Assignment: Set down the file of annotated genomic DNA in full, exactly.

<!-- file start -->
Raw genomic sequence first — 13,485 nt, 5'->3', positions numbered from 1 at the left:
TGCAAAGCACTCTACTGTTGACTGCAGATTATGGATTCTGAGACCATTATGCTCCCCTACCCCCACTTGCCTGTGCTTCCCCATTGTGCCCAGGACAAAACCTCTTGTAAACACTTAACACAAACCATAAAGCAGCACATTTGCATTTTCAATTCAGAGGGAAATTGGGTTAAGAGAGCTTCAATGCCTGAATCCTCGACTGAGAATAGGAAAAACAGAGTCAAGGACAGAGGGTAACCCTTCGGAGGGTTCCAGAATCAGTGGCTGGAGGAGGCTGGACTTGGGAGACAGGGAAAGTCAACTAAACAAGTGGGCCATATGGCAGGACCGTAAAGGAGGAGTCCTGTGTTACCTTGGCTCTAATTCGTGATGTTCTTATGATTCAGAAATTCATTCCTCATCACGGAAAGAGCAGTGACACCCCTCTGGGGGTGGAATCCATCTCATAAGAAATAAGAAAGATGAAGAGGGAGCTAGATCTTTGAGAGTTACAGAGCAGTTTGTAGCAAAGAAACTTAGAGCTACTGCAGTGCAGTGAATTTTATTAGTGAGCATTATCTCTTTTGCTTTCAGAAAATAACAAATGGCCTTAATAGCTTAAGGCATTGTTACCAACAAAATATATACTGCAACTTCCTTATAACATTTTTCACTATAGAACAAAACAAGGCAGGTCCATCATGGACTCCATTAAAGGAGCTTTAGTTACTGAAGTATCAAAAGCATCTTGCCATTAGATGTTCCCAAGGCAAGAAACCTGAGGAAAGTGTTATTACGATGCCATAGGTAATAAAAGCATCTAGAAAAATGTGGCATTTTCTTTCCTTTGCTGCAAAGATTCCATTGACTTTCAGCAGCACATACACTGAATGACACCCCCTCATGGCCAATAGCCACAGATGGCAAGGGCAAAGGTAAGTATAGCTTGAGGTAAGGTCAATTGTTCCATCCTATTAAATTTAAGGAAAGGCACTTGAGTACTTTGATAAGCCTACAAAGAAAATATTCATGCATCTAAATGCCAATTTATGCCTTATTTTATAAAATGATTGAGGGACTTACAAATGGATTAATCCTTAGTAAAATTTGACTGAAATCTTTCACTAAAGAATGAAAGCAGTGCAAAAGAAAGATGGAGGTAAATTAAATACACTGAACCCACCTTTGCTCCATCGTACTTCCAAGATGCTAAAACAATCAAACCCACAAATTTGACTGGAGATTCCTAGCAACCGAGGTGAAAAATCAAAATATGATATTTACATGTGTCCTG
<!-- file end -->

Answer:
Raw genomic sequence first — 13,485 nt, 5'->3', positions numbered from 1 at the left:
TGCAAAGCACTCTACTGTTGACTGCAGATTATGGATTCTGAGACCATTATGCTCCCCTACCCCCACTTGCCTGTGCTTCCCCATTGTGCCCAGGACAAAACCTCTTGTAAACACTTAACACAAACCATAAAGCAGCACATTTGCATTTTCAATTCAGAGGGAAATTGGGTTAAGAGAGCTTCAATGCCTGAATCCTCGACTGAGAATAGGAAAAACAGAGTCAAGGACAGAGGGTAACCCTTCGGAGGGTTCCAGAATCAGTGGCTGGAGGAGGCTGGACTTGGGAGACAGGGAAAGTCAACTAAACAAGTGGGCCATATGGCAGGACCGTAAAGGAGGAGTCCTGTGTTACCTTGGCTCTAATTCGTGATGTTCTTATGATTCAGAAATTCATTCCTCATCACGGAAAGAGCAGTGACACCCCTCTGGGGGTGGAATCCATCTCATAAGAAATAAGAAAGATGAAGAGGGAGCTAGATCTTTGAGAGTTACAGAGCAGTTTGTAGCAAAGAAACTTAGAGCTACTGCAGTGCAGTGAATTTTATTAGTGAGCATTATCTCTTTTGCTTTCAGAAAATAACAAATGGCCTTAATAGCTTAAGGCATTGTTACCAACAAAATATATACTGCAACTTCCTTATAACATTTTTCACTATAGAACAAAACAAGGCAGGTCCATCATGGACTCCATTAAAGGAGCTTTAGTTACTGAAGTATCAAAAGCATCTTGCCATTAGATGTTCCCAAGGCAAGAAACCTGAGGAAAGTGTTATTACGATGCCATAGGTAATAAAAGCATCTAGAAAAATGTGGCATTTTCTTTCCTTTGCTGCAAAGATTCCATTGACTTTCAGCAGCACATACACTGAATGACACCCCCTCATGGCCAATAGCCACAGATGGCAAGGGCAAAGGTAAGTATAGCTTGAGGTAAGGTCAATTGTTCCATCCTATTAAATTTAAGGAAAGGCACTTGAGTACTTTGATAAGCCTACAAAGAAAATATTCATGCATCTAAATGCCAATTTATGCCTTATTTTATAAAATGATTGAGGGACTTACAAATGGATTAATCCTTAGTAAAATTTGACTGAAATCTTTCACTAAAGAATGAAAGCAGTGCAAAAGAAAGATGGAGGTAAATTAAATACACTGAACCCACCTTTGCTCCATCGTACTTCCAAGATGCTAAAACAATCAAACCCACAAATTTGACTGGAGATTCCTAGCAACCGAGGTGAAAAATCAAAATATGATATTTACATGTGTCCTG